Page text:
The degree of this dualism will vary individually yet there is nothing like being your average citizen and going into an creative driven, coffee fueled state the next. This state feels particularly wild as I travel somewhere with a case of paints, brushes, & paper and just do instead of overthinking. In this state I am cut from society in terms of normalcy and thought process–an unbridled form of tunnel vision sets in where this constant impulse must be satisfied before rational thought returns. I am attached to my society by terms of life yet I constantly detach to engage within the process. Artistic production encompases creativity and imagination. These, however, are not the only forces at play when an artist goes to create. In Adorno’s view, other unseen forces work as material and are translated into the physical realm in the product of the art by form[5]. Without the unseen forces the work would just be a copy of a former piece of art. I will surmise that without form the forces could not be tangible to the outside citizens as there would not be an artwork in the physical realm. As a creator an artist must use both to achieve the goal of the work.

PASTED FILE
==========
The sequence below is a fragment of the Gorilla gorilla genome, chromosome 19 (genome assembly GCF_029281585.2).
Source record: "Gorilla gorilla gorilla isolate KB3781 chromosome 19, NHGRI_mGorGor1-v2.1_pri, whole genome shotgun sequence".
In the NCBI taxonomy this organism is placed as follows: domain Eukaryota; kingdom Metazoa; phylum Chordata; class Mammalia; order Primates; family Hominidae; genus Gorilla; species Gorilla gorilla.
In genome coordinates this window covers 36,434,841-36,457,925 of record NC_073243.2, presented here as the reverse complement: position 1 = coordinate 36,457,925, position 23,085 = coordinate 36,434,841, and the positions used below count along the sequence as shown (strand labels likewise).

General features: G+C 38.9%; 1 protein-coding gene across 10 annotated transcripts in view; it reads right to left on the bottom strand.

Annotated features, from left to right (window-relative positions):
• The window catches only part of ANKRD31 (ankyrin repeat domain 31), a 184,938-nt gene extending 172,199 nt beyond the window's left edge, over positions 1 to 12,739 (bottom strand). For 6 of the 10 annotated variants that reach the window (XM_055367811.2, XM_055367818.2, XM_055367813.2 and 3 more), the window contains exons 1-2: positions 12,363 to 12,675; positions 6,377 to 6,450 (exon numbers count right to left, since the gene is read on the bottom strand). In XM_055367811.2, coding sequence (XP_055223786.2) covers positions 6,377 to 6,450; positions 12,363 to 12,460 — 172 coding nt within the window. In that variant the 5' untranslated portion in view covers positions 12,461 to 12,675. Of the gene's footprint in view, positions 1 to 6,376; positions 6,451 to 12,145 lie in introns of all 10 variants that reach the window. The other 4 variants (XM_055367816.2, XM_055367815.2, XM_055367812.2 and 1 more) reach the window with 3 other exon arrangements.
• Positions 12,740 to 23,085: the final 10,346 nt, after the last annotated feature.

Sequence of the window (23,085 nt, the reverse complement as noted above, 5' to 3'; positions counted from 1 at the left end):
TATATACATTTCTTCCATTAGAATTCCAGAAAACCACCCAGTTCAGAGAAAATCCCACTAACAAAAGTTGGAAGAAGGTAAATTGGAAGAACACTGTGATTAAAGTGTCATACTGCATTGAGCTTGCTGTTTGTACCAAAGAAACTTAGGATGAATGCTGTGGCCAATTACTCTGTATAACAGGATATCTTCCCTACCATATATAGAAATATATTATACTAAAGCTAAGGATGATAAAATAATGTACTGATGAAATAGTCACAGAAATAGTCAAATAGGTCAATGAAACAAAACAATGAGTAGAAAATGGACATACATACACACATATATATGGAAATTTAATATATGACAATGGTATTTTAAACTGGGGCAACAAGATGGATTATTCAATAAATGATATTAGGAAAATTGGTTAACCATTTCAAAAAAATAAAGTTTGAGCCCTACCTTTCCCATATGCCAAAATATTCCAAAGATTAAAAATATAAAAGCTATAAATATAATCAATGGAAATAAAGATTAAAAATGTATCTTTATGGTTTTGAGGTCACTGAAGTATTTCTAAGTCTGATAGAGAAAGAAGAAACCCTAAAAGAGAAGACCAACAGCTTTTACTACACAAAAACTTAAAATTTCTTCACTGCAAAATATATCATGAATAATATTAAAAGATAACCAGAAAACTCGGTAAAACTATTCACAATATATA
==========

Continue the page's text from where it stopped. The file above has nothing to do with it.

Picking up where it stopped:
The other side of this is making art just for the sake of selling to the public. Money is an important element of a monetary society yet the problem is not with selling works. The problem is making art purely for the exhibition value, which Adorno equates this to socialist realism accommodates the status quo. In another word, art that is purely for sale devotes itself to the level of propaganda[6]. It is known that propaganda is made exclusively with a message that is going to be pushed on the public.